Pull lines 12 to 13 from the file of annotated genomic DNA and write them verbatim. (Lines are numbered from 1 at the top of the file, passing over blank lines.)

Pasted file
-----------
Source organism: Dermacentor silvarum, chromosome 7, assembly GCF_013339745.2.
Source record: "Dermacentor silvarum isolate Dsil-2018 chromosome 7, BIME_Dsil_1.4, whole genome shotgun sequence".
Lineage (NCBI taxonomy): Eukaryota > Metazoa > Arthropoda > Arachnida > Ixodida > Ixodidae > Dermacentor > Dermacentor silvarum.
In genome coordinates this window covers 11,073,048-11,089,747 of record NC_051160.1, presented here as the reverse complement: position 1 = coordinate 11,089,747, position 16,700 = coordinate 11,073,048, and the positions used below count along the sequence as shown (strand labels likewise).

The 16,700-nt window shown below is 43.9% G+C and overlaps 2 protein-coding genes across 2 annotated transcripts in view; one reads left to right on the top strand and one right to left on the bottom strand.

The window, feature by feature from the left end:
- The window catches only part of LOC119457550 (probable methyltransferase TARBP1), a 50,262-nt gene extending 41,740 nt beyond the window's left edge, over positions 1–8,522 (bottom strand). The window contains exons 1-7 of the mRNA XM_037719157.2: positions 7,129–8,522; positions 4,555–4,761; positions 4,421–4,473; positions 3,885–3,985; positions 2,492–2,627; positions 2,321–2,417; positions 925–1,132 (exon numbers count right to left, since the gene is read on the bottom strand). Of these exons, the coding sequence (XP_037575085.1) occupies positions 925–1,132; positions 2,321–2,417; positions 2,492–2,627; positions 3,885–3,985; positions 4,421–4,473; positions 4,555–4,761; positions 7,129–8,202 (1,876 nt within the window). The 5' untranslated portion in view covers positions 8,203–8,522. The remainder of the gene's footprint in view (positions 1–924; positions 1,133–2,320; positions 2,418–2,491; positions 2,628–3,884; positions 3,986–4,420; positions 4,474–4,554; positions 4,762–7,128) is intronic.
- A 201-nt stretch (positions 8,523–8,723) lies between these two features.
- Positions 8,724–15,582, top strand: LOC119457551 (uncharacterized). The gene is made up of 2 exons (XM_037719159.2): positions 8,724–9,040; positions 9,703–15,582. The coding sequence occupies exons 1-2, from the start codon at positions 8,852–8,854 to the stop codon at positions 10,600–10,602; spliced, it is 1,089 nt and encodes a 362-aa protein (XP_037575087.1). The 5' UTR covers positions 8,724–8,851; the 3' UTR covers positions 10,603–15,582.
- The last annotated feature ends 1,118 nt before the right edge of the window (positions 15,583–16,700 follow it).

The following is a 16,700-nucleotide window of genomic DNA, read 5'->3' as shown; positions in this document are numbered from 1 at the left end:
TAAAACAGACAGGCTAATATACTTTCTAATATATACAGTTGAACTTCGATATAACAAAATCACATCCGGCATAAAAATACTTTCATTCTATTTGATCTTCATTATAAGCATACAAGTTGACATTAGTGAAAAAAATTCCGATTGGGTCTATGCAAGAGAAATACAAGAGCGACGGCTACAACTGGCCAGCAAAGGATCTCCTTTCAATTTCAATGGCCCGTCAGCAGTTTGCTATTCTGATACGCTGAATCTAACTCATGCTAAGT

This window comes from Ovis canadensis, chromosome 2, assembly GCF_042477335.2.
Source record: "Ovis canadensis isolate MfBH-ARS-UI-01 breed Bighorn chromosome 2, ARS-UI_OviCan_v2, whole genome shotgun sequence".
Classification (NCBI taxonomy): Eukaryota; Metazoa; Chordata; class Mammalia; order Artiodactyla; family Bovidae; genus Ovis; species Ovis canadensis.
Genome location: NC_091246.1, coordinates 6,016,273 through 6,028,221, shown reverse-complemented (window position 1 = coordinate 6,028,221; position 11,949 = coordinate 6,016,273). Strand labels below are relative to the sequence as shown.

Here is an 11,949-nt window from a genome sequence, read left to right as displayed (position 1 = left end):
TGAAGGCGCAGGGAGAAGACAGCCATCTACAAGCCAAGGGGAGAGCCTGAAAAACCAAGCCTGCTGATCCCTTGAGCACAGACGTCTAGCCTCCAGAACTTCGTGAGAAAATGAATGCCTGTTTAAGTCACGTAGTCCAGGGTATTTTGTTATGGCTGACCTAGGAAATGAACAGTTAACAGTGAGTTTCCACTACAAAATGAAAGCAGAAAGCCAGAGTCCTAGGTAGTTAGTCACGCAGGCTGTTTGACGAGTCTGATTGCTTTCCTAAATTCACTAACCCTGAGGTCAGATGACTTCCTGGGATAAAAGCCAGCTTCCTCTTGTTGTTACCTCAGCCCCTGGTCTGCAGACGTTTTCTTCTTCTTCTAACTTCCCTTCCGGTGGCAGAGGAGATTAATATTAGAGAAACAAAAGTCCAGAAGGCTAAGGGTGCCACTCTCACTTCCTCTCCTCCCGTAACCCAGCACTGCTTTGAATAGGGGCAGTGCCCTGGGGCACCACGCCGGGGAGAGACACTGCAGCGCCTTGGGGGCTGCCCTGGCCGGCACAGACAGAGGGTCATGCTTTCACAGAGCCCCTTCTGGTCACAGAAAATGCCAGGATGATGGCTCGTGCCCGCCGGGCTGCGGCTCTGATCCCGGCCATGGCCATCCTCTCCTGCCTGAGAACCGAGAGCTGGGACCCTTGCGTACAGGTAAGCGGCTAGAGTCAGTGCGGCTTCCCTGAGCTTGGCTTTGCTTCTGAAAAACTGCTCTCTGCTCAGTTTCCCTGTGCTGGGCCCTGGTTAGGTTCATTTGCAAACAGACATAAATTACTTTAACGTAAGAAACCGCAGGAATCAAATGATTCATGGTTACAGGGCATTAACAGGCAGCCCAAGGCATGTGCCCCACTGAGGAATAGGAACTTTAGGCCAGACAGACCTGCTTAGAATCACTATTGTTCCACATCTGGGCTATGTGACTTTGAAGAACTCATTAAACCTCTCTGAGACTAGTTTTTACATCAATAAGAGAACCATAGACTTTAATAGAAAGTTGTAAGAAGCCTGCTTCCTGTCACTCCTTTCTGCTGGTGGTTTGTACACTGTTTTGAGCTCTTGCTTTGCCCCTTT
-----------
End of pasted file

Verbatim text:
TAAAACAGACAGGCTAATATACTTTCTAATATATACAGTTGAACTTCGATATAACAAAATCACATCCGGCATAAAAATACTTTCATTCTATTTGATCTTCATTATAAGCATACAAGTTGACATTAGTGAAAAAAATTCCGATTGGGTCTATGCAAGAGAAATACAAGAGCGACGGCTACAACTGGCCAGCAAAGGATCTCCTTTCAATTTCAATGGCCCGTCAGCAGTTTGCTATTCTGATACGCTGAATCTAACTCATGCTAAGT

This window comes from Ovis canadensis, chromosome 2, assembly GCF_042477335.2.